Forum for Science, Industry and Business

Sponsored by:     3M 
Search our Site:

 

New Technique for Tracking Gene Regulators

29.12.2004


May help decipher regulator proteins’ roles in cell differentiation, cancer, and more



Finding out where gene-regulator proteins bind to DNA and identifying the genes they regulate just got a step easier thanks to a new technique developed by scientists at the U.S. Department of Energy’s Brookhaven National Laboratory. The technique could greatly speed the process of unraveling the role these proteins play in turning on and off the genes that establish the very identity of cells — be they brain cells, liver, or blood — as well as what might go awry in certain conditions like cancer.

The Brookhaven scientists, together with collaborators from Oregon Health & Science University, Emory School of Medicine, and Stony Brook University, have published the first results using their technique in the December 29, 2004 issue of Cell, where they describe the human-genome binding sites of a regulator protein known as CREB.


“Though scientists have now decoded almost all of the entire human genome — the series of nucleotide bases (labeled A, T, G, and C) that make up the source code for running the machinery of the cell — we are just beginning to decipher it,” said biologist John Dunn, who led Brookhaven’s role in the research. “It’s as if we have in our hands a giant book of life, but we are barely beginning to learn how to read it.” “Our technique gives us a new way to index the code, to find the places where regulators act — where the on/off switches are that determine which genes are at work in different types of cells under different conditions,” he said.

Previous, individual experiments have identified about 100 places where CREB binds to DNA and regulates genes in humans, so scientists know it is important, particularly in regulating cell differentiation, survival, and the function of nerve cells. But there has been no easy way to screen the entire genome. “We are the first to do a genome-wide survey,” says Dunn.

The problem has been the sheer magnitude of information in the genome: three billion nucleotides, and many tens of thousands genes. Trying to ascertain which of these genes CREB regulates by more traditional methods, evaluating one gene at a time, would be too labor-intensive, expensive, and take a very long time.

Scientists have been working on short cuts, but all so far have limits. For example, in one recent technique, scientists mix the regulator protein of interest (let’s say, CREB) with the entire genome of a cell and let it bind. Then they fragment the genome into smaller pieces, 500 to 1,500 nucleotide bases long. Using antibodies that specifically recognize and bind to CREB, they then isolate the pieces that have CREB attached, and wash all the others away. Scientists can use traditional gene-sequencing methods to decipher the sequence of A, T, G, and C on these fragments and then locate their original positions on the genome, but it is a slow and somewhat expensive process. Other methods, such as matching the pieces to their compliments on microarrays, are limited by the size of genome they can analyze.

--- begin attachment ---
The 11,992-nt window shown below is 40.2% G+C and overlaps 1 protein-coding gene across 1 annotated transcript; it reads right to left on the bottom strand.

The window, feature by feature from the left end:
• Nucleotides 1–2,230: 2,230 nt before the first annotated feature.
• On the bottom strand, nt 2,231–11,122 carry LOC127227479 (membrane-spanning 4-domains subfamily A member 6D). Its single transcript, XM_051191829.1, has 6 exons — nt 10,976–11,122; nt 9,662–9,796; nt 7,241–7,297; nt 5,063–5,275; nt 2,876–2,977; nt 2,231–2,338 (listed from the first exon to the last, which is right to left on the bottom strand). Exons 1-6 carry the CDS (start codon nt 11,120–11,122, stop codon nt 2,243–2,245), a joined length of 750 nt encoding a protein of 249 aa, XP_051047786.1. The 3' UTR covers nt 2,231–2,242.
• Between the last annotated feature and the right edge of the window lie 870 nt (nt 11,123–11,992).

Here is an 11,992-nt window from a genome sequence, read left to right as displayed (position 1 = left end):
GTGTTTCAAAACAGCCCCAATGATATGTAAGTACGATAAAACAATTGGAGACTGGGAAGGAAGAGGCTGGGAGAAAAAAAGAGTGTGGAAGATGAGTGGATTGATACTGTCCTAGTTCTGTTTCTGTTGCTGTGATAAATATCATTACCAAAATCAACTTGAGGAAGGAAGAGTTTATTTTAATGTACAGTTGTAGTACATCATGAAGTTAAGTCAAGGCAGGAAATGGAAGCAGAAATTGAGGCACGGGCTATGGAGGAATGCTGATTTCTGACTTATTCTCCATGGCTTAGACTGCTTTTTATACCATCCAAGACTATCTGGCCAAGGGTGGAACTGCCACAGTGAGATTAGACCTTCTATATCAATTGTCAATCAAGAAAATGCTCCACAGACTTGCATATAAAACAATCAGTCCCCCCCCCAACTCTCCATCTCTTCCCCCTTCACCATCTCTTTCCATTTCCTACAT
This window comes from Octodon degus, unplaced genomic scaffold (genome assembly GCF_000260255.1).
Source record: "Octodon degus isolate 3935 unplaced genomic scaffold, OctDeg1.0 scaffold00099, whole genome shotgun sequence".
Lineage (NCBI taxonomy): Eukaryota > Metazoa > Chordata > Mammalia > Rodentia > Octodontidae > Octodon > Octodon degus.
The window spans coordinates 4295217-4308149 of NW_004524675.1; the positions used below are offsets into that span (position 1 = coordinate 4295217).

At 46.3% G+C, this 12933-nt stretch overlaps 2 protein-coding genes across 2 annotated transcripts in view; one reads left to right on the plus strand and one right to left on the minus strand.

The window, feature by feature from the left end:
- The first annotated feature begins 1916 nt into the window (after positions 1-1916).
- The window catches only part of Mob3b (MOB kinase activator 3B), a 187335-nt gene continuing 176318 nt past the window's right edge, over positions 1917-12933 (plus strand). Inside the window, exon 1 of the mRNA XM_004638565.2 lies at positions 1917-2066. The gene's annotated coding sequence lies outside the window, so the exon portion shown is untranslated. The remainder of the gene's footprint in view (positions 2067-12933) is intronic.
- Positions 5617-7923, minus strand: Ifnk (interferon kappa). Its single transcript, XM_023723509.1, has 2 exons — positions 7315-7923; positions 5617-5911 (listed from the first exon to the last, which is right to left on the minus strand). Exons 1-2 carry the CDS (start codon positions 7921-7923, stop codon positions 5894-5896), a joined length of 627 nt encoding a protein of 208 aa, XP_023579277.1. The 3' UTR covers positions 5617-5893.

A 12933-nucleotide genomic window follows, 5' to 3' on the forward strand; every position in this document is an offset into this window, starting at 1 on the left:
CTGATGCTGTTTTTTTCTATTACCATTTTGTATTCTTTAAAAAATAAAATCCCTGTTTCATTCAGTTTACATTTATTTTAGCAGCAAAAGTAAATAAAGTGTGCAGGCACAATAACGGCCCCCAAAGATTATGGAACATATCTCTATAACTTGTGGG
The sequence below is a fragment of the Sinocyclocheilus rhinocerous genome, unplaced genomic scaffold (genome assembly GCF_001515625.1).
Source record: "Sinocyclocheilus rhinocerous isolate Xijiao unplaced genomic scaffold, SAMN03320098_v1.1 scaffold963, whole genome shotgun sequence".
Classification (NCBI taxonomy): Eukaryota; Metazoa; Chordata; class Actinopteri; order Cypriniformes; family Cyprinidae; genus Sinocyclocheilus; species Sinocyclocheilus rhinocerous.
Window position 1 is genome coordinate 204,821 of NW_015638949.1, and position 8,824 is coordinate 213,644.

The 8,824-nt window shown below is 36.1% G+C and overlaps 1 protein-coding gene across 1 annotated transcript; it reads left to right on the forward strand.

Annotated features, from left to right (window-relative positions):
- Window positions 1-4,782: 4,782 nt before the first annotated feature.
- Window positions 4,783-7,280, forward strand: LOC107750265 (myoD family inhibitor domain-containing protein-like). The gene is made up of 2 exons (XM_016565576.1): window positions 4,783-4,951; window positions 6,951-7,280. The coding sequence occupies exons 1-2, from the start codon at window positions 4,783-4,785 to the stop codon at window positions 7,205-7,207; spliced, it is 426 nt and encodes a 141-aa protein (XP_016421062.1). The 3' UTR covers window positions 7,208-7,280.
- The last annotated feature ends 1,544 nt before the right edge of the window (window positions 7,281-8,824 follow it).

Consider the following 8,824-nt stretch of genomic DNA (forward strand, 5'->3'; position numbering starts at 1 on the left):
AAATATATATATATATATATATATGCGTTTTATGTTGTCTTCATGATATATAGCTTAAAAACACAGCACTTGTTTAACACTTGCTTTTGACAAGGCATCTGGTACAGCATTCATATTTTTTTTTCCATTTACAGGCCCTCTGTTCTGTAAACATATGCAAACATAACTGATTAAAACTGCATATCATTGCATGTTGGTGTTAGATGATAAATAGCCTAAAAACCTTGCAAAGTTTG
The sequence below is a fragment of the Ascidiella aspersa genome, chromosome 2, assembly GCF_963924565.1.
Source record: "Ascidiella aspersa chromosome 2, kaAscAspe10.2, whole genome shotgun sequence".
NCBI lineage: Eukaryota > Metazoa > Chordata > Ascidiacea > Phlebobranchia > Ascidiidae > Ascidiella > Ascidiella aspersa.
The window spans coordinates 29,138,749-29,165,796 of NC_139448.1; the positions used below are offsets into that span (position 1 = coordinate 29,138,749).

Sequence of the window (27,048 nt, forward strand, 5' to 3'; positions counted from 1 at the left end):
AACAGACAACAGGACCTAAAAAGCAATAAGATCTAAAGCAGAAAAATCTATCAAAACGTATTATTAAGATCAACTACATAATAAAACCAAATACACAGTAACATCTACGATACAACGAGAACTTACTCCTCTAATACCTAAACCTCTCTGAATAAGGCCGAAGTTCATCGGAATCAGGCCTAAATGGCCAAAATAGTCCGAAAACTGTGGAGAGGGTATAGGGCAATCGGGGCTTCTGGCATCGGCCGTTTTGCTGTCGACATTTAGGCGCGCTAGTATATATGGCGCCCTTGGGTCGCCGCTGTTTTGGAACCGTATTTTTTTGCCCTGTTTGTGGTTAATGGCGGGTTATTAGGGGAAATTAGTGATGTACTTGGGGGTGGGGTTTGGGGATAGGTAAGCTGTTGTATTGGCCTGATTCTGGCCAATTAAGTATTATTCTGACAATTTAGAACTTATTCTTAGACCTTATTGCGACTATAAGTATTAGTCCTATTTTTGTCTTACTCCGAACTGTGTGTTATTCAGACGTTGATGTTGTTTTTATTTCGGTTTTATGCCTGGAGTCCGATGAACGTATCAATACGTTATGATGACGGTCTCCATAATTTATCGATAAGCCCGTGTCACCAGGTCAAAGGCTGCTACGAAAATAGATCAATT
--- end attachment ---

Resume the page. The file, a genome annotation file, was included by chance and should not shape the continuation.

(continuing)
Dunn’s team has come up with a technique to determine the positions of these 500-to-1,500-base-long pieces on an entire genome — even one as large as the human genome — relatively quickly and in very large numbers.

After isolating the CREB-bound fragments, they release the CREB and then cut the DNA with a “restriction” enzyme that recognizes a particular nucleotide base sequence, CATG. Further manipulation of the cut ends allows them to isolate 20-base-long-fragments, or “tags,” in each direction from these cut sites. This gives the scientists a large number of very short DNA “tag” sequences, which all have the same start sequence of CATG plus 16 additional unknown bases. The scientists then “glue” together the tags into chains and sequence them.

While small in length, the tags are large enough to allow computer searches to locate their specific positions on the complete genome in a manner that is analogous to a laser scanner reading barcodes on items in the grocery store. In this case the inventory isn’t cans of food but the database of the human, mouse, or rat genome sequences. And because the scientists know that each of these tags lies within, at most, 500 to 1,500 bases of a CREB-binding site, they are able to search the region around the specific locations for CREB binding sequences or genes that might be regulated by CREB.

Using this technique, the scientists have identified some 6,302 genome-binding sites for CREB, including many that are located near known genes. Genes identified as being regulated by CREB using this method include the gene responsible for causing Huntington’s disease in mice, which is important for making advances in understanding Huntington’s disease in humans, and genes that may play an important role in certain cancers. “This technique can be applied to any protein that binds to specific sequences in the DNA and promises to be a very useful tool,” says Dunn.